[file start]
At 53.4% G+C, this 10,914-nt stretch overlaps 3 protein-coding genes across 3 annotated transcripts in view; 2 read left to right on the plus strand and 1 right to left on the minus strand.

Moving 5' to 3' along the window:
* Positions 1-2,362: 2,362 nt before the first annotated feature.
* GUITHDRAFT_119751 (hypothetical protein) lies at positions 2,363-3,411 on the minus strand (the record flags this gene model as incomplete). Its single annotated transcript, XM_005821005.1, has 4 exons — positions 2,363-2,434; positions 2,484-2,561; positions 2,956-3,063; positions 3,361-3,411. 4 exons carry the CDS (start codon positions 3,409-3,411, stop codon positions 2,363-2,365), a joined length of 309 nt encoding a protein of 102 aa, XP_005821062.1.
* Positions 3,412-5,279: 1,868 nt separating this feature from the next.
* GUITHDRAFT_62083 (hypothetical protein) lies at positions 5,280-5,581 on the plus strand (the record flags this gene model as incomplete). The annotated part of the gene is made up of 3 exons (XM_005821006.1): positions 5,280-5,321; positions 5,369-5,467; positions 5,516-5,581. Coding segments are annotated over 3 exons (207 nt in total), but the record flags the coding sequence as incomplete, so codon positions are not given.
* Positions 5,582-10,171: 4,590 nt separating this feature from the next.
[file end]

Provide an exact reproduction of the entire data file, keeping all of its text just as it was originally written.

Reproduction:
At 53.4% G+C, this 10,914-nt stretch overlaps 3 protein-coding genes across 3 annotated transcripts in view; 2 read left to right on the plus strand and 1 right to left on the minus strand.

Moving 5' to 3' along the window:
* Positions 1-2,362: 2,362 nt before the first annotated feature.
* GUITHDRAFT_119751 (hypothetical protein) lies at positions 2,363-3,411 on the minus strand (the record flags this gene model as incomplete). Its single annotated transcript, XM_005821005.1, has 4 exons — positions 2,363-2,434; positions 2,484-2,561; positions 2,956-3,063; positions 3,361-3,411. 4 exons carry the CDS (start codon positions 3,409-3,411, stop codon positions 2,363-2,365), a joined length of 309 nt encoding a protein of 102 aa, XP_005821062.1.
* Positions 3,412-5,279: 1,868 nt separating this feature from the next.
* GUITHDRAFT_62083 (hypothetical protein) lies at positions 5,280-5,581 on the plus strand (the record flags this gene model as incomplete). The annotated part of the gene is made up of 3 exons (XM_005821006.1): positions 5,280-5,321; positions 5,369-5,467; positions 5,516-5,581. Coding segments are annotated over 3 exons (207 nt in total), but the record flags the coding sequence as incomplete, so codon positions are not given.
* Positions 5,582-10,171: 4,590 nt separating this feature from the next.